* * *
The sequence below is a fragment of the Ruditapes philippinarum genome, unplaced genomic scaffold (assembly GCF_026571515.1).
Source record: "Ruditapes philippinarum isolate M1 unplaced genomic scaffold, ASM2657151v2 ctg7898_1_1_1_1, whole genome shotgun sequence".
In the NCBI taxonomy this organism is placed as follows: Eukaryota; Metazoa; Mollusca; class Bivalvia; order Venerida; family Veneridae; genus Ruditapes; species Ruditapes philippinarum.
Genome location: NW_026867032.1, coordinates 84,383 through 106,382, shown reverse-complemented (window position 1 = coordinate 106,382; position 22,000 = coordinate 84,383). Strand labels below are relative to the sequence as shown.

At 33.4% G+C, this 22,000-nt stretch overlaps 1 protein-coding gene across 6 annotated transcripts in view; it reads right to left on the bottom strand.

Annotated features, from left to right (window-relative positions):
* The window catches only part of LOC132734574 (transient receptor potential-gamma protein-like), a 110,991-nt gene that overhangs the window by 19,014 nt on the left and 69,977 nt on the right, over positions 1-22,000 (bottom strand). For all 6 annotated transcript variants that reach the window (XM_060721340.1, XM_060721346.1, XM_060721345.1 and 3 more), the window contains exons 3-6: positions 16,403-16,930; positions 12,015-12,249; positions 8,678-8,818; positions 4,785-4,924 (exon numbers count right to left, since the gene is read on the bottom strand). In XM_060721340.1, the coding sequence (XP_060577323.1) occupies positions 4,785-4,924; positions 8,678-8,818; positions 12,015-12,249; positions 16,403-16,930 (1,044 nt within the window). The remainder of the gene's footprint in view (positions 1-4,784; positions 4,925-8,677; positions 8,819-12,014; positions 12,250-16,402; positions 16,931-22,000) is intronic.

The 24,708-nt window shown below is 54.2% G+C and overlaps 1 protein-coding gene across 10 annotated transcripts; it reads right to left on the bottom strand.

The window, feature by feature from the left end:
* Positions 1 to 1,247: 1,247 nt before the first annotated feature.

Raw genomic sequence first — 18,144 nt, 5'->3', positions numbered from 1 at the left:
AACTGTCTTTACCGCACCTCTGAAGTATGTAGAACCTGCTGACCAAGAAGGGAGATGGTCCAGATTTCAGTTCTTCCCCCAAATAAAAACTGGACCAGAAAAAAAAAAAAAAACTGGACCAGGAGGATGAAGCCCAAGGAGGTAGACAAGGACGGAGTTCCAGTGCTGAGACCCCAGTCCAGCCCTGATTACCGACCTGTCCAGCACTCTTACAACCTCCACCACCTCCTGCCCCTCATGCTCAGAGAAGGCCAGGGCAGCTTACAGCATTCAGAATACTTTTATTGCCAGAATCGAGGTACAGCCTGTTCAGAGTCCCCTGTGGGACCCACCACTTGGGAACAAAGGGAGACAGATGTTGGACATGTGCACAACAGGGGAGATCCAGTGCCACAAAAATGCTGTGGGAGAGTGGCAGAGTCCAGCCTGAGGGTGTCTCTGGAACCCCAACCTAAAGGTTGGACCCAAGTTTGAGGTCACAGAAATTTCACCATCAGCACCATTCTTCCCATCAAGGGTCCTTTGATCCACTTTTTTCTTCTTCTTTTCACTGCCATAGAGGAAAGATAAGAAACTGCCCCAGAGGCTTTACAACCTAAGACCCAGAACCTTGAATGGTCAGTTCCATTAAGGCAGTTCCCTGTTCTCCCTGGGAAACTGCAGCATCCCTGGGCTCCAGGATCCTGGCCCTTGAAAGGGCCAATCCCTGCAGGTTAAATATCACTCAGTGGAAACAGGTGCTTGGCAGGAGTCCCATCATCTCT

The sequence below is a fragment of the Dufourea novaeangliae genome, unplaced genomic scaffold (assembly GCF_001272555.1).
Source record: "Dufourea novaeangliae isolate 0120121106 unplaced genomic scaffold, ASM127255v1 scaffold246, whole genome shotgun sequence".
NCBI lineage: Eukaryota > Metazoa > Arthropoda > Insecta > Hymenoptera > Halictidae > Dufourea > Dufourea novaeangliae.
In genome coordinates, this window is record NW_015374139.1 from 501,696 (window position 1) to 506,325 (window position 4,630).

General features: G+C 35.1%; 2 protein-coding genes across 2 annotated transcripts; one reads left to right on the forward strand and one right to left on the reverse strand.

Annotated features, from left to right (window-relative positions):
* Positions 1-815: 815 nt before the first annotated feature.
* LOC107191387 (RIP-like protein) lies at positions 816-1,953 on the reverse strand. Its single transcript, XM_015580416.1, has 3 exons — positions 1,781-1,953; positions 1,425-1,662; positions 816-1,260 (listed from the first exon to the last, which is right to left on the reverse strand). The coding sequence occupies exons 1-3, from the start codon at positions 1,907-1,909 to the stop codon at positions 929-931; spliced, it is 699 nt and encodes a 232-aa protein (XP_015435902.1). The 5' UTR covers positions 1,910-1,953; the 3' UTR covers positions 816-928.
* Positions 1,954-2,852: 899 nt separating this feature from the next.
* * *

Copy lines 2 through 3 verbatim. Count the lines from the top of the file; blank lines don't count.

Source record: "Ruditapes philippinarum isolate M1 unplaced genomic scaffold, ASM2657151v2 ctg7898_1_1_1_1, whole genome shotgun sequence".
In the NCBI taxonomy this organism is placed as follows: Eukaryota; Metazoa; Mollusca; class Bivalvia; order Venerida; family Veneridae; genus Ruditapes; species Ruditapes philippinarum.